The Secret Gardeners – Britain’s Creatives Reveal Their Private Sanctuaries by Victoria Summerley with photographs by Hugo Rittson Thomas (Francis Lincoln $45) is a glamorous armchair tour of beautiful gardens created such creative people as Sir Richard Branson, Julian Fellowes, Andrew Lloyd Webber, Rupert Everett, Sting and 20 other familiar and not so familiar British stars.
Most of us don’t think we are engaged in garden design when we go out to plant a perennial bed or plant a tree. We might be thinking of a garden we have admired, or of a green memory or a dreamed of desire that we want to bring to life. But all of that is what goes into a garden design. That is equally true for the gardeners in this remarkable book. Author Victoria Summerly explains, ‘All artists, whether they are writers, musicians, actors, painters or sculptors, use their experience of life as raw material for their work. The owners in this book have applied the same process to their gardens.”
Since many of this books gardeners are performers of one kind of or another it is no surprise that in addition to lush flower beds, vine covered stone walls, streams and rills there will be some major projects and unusual accents. When Sir Richard Branson bought his property in Oxfordshire the first thing he did was to dig out a lake, complete with islands to welcome and support waterfowl.
Ozzy Osbourne’s garden includes an iconic red telephone booth and the model of a cow looking down on a great flower bed. I was particularly fascinated by Sting’s garden with a pollarded Lime Walk which is sculptural in winter and cooling in summer, as well as a grassy labyrinth. And of course Sting’s wife, Trudie, has a wonderful rose garden. The Secret Gardeners is a book for dreaming, but we gardeners might easily find some element that would translate beautifully in our own garden, perhaps with a little scaling down.
The Naturalist’s Notebook for Tracking Changes in the Natural World Around You by Nathaniel T. Wheelwight and Bernd Heinrich (Storey Publishing $19.95) is a book with a very different goal – teaching us how to observe the natural world around us including its finest details, and keep a record of our observations in the Five Year Journal pages.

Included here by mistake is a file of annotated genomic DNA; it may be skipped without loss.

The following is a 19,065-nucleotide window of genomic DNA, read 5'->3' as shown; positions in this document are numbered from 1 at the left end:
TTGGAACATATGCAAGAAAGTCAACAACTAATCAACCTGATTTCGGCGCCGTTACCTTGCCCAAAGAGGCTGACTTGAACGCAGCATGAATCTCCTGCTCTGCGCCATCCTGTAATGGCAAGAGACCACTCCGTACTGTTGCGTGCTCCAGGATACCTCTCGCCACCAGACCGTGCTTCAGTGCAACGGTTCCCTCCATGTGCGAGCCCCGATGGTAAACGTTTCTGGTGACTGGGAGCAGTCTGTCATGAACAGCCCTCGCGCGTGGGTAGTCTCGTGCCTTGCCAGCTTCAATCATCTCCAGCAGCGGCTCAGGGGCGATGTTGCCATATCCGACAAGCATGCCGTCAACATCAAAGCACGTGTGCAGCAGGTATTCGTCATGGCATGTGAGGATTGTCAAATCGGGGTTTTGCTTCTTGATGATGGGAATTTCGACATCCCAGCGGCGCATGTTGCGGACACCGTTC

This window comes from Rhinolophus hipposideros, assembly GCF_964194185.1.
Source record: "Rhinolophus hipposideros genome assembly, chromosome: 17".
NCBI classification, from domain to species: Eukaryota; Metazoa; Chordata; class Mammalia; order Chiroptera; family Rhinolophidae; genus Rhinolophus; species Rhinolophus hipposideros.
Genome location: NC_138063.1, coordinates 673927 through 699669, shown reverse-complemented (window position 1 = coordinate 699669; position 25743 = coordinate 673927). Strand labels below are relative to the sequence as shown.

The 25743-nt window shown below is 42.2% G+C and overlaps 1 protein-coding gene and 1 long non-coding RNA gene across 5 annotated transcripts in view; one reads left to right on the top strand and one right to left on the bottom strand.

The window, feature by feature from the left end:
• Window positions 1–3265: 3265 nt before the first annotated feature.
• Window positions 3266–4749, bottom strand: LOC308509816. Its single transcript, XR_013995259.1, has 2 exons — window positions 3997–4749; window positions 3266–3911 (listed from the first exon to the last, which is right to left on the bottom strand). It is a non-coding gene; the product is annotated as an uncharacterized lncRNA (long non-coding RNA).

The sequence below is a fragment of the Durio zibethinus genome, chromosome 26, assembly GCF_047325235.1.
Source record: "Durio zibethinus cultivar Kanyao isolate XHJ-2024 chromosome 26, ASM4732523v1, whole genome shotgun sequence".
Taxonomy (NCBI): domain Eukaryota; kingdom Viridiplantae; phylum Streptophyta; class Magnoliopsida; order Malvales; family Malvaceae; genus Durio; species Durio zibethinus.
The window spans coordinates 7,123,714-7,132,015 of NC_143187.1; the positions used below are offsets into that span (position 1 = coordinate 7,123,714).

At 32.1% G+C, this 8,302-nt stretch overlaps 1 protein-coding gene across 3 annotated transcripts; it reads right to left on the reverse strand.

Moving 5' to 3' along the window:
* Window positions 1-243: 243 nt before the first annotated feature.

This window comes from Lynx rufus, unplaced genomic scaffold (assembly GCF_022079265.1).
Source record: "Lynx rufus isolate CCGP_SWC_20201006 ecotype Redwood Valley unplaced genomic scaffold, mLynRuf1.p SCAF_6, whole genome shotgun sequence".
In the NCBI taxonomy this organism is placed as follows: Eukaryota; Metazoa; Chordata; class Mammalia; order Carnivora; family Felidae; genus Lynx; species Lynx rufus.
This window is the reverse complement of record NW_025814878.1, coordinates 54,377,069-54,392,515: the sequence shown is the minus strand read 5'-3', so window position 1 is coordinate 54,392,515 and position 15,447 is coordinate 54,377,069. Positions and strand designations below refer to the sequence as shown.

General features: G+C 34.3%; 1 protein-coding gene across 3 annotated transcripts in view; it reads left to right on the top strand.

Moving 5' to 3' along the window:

By nature I am not a detail person – at the same time I want to be attentive to the beauties and fluctuations of the natural world around me. As a gardener I do pay attention to the larger changes in my garden and I keep minimal weather records in a notebook along with names of plants planted – and sometimes I list when they die out. But I want to see more and I want to know more. I have launched myself into this book and the instructions it provides.
After introductory notes the first chapter is Being Attentive and then we embark into directions and suggestions about how to be observant and the tools we might need from quick drying pants, a magnifying glass, a camera, an insect net, and other small items like a pH meter and thermometer that will help measure the physical characteristics of ponds and streams. Wheelwright and Heinrich have given us practical instructions about outfitting ourselves as they teach us what to look for and the questions to ask ourselves as we make our observations.
We live where it is easy, even in the town of Greenfield to go on a nature walk and look at the identifying form of a tree from its canopy to the tiny details of its leaf buds. Reading this book reminded me of the square-foot field trip, a science exercise we teachers-to-be at Umass practiced, which made us aware of how much there was to see and learn in any square foot of lawn or wilderness.
Half of the Naturalist’s Notebook is given over to the 5 year Calendar-Journal. It is organized a week at a time over five years so that you can compare changes in weather and sightings of plants or wildlife at a glance. Wheelwright and Heinrich even give suggestions about writing with abbreviations and symbols. They also suggest that you might want to keep a larger journal with not only information about what is happening around you, but what you are thinking and feeling as you make your observations. This beautiful book is a Notebook, and a journal will allow for fuller descriptions, but it is a wonderful beginning.
If you have a budding young naturalist in your family I can recommend Kathryn Galbraith’s book, Planting the Wild Garden with illustrations by Wendy Anderson Halperin (Peachtree $15.95) This beautiful book has won literary prizes and prizes for science and nature writing.
Many of us start our children’s gardening with a few seeds in a tiny part of our own gardens. However, many of the flowers and plants around us are planted by Mother Nature with help from the wind and rain, and animals who carry the seeds in their fur, or in their droppings. When I read this story to local first graders, they always giggle at the thought of seeds travelling in animal poop.
Books are high on my gift giving list. I know the gardeners on my list welcome a new instructive and entertaining book as much as I do. Happy shopping.
Between the Rows November 25, 2017